To generate a musical note, you press a letter key a to z on your keyboard. Those letters are actually mapped to real musical notes as below. On the left side of colon is the key on the physical computer keyboard, and in parenthesis are the canonical musical note name and the frequency in hertz (as tuned in a standard USA piano):

'a': ('A3', 220.00),
'b': ('A#3/Bb3', 233.08),
'c': ('B3', 246.96),
'd': ('C4', 261.60),
'e': ('C#4/Db4', 277.20),
'f': ('D4', 293.68),
'g': ('D#4/Eb4', 311.12),
'h': ('E4', 329.60),
'i': ('F4', 349.20),
'j': ('F#4/Gb4', 370.00),
'k': ('G4', 392.00),
'l': ('G#4/Ab4', 415.28),

'm': ('A4', 440.00),
'n': ('A#4/Bb4', 466.16),
'o': ('B4', 493.92),
'p': ('C5', 523.20),
'q': ('C#5/Db5', 554.40),
'r': ('D5', 587.36),    
's': ('D#5/Eb5', 622.24),
't': ('E5', 659.20),
'u': ('F5', 698.40),
'v': ('F#5/Gb5', 740.00),
'w': ('G5', 784.00),
'x': ('G#5/Ab5', 830.56),

'y': ('A5', 880.00),
'z': ('A#5/Bb5', 932.32)

The command keys:
You can press F1 anytime to bring up on-screen help, which shows which keys to press in increase pitch, how to copy play history to clipboard, and clear history, etc. The help text is shown below:

As you press a key on your keyboard, both the actual musical note that the key is mapped to along with the frequency are shown on screen, as well as the key pressed on the keyboard. Pressing ‘D’ for example on the keyboard will look like this at default frequency:

To increase it by a half-step, you’d press the “+” or “=” key (they’re the same key on your keyboard) and so on. And as you change a note’s pitch the new frequency will appear on screen.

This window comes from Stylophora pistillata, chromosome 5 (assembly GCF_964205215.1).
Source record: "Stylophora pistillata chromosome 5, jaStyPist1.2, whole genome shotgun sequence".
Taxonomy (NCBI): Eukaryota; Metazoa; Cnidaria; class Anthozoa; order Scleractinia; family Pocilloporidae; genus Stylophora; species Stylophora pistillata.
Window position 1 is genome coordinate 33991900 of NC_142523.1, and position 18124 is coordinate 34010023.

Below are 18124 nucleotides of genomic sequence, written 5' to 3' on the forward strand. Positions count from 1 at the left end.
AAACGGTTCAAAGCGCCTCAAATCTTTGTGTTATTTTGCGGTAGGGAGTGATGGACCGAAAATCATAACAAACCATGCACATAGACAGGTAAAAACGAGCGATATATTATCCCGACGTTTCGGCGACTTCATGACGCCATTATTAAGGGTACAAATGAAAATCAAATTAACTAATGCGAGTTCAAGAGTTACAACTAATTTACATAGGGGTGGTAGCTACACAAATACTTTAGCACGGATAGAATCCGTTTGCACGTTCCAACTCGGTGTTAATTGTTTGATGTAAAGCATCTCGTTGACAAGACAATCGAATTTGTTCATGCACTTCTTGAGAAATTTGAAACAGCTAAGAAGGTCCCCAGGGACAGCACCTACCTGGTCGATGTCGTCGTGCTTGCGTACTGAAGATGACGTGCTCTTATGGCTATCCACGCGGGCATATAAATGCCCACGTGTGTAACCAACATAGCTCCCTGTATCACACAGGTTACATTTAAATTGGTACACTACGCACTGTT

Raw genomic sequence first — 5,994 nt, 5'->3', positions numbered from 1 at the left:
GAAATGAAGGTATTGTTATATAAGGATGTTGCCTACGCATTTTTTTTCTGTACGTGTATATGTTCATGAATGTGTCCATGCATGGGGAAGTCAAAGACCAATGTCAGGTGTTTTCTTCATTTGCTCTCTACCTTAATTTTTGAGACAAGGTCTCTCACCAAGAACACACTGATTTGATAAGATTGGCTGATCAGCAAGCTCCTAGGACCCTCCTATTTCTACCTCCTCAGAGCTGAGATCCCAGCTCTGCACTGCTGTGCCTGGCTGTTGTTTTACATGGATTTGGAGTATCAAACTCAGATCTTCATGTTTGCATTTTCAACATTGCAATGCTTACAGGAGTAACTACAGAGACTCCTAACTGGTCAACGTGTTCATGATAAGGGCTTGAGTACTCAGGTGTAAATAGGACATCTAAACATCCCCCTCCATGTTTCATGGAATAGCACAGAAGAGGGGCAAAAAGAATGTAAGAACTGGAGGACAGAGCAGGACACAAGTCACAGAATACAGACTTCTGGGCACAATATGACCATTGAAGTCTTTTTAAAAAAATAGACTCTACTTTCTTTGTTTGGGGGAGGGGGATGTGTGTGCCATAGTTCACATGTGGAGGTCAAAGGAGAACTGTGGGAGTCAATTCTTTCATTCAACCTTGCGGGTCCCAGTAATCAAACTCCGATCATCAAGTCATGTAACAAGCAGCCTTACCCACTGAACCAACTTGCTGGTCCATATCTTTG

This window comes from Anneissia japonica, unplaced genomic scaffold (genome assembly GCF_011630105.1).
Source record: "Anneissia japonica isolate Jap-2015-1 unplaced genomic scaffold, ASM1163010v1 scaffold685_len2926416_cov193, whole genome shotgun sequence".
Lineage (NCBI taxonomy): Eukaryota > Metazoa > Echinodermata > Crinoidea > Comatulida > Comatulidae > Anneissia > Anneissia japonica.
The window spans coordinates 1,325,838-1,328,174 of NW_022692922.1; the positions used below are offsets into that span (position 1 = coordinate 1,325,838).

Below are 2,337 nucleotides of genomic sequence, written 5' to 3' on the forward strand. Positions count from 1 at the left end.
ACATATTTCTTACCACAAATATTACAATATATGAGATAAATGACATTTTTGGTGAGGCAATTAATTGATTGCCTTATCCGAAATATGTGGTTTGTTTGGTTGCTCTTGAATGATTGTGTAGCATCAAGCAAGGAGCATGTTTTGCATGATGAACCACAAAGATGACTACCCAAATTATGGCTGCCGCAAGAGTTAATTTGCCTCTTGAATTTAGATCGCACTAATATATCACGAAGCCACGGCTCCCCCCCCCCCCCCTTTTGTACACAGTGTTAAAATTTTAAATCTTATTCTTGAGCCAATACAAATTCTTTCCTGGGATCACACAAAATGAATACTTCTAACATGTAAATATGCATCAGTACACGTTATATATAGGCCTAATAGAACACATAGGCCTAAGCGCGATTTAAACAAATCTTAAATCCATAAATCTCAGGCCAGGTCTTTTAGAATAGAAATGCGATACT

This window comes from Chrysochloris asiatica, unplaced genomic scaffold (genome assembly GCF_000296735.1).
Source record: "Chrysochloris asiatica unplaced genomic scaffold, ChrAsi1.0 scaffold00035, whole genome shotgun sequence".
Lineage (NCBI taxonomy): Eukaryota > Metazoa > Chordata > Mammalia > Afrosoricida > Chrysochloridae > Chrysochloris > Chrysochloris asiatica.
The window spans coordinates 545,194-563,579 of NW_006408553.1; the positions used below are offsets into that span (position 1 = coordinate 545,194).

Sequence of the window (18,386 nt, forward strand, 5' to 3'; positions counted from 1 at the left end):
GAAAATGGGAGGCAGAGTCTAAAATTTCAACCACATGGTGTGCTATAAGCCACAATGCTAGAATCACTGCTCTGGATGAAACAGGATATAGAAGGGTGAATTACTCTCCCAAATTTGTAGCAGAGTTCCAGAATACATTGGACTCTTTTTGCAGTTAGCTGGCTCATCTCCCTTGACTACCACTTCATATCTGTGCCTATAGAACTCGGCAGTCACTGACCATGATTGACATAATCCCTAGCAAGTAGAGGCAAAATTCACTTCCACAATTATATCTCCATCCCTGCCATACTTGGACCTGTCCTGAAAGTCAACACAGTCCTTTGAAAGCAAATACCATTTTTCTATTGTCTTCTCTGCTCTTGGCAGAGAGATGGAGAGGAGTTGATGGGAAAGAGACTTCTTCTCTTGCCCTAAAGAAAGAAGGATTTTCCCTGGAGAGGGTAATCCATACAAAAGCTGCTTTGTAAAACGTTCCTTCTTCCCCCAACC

The application cannot be executed on this page, nor in the embed widget below…that is because it requires access to your local speakers attached to the machine you’re running the application on during the session, also does not yet support sounddevice library that is required for this. So, if you want to actually run the application, you’ll need to run it in your favorite Python IDE and environment. Be sure to install these libraries: sounddevice, numpy, pygame, pyperclip via pip install so they’re actually on your development machine. Then the import statements in code will import and use those binaries for proper real-time execution of the app.

A Sample Session (Video): Let’s take a quick look at a sample session where some keys are pressed to generate music, then the pitches are changed, and then the history is copied to clipboard. Press Play in the widget below to see the video clip.

With all that preview, let me share the code. Remember, you cannot run it here on this page…you’ll need to save the code, and run it in your own Python environment.

I hope you have fun with this! Happy coding and playing.